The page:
Winner: Elliott Wood / Maber / Morgan Sindall Construction and Infrastructure – Richard III Visitor Centre, Leicester
An extraordinary discovery called for some extraordinary architecture, engineering and construction.
And there was no doubt that the team involved in designing and building the King Richard III Visitor Centre in Leicester rose to the challenge.
From a strong field of finalists – several of which could have been a winner in another year – this £4.5m scheme stood out in both its concept and execution as well as its hugely complicated logistics.
The visitor centre tells the story of the ‘King in the car park’ and is located on the site of the grave where Richard’s III remains were found and within a 150-year-old Victorian building – a former grammar school.
The project therefore involved renovation and new build, fusing traditional with the ultra-modern and working closely with exhibition designers to help bring the story to life.
Visitors to the £4.5m centre will see a replica skeleton of the last Plantagenet king and the grave that held his body for 500 years.
“From a particularly good set of projects we have nevertheless a clear winner. The team showed excellent collaborative working to deliver what is a first-class project in every sense”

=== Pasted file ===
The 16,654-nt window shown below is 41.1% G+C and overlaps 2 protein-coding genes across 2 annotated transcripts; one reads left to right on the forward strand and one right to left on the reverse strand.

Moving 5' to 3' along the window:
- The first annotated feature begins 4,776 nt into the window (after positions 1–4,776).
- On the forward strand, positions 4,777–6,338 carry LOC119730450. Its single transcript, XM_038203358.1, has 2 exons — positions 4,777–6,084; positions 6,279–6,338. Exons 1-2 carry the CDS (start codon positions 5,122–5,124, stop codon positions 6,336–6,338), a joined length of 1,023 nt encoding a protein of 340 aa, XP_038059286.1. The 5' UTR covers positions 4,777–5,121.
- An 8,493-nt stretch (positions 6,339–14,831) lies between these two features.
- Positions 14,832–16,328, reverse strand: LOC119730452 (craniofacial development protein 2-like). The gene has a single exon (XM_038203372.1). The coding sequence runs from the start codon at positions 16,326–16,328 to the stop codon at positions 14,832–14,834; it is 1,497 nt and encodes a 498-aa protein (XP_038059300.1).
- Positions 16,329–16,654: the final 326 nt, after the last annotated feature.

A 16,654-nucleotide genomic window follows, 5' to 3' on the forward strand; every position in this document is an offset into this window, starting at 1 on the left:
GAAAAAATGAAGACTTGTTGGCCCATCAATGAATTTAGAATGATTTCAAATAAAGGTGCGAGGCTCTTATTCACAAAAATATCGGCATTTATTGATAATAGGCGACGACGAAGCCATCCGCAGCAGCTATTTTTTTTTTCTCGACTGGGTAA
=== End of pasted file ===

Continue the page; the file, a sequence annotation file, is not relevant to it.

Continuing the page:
It tells the tale of Richard’s life, brief reign and death at the Battle of Bosworth in 1485, and the discovery of his grave in what had been the choir of the long-vanished Greyfriars church.
It was opened in July 2014 – less than 18 months after the confirmation of the remains discovered on the site were those of the king.
This incredibly short timescale required exemplary management of both time and budget to enable the centre to open on time and have no cost overruns.
As well as the tight schedule and an extremely restricted site, challenges for the construction team involved working around a live archaeological dig and numerous VIP visits, including a delegation led by the American ambassador.
As well as the complex engineering it entailed, the scheme’s sustainability credentials also caught the judges’ eye: 97 per cent of waste was diverted from landfill, low-energy lighting was used throughout, and 95 per cent of site operatives came from within a radius of 40 miles.
Safety was simiarly impressive: the project clocked up 142,000 worker-hours RIDDOR-free and there were only two minor incidents across the 18-month programme.
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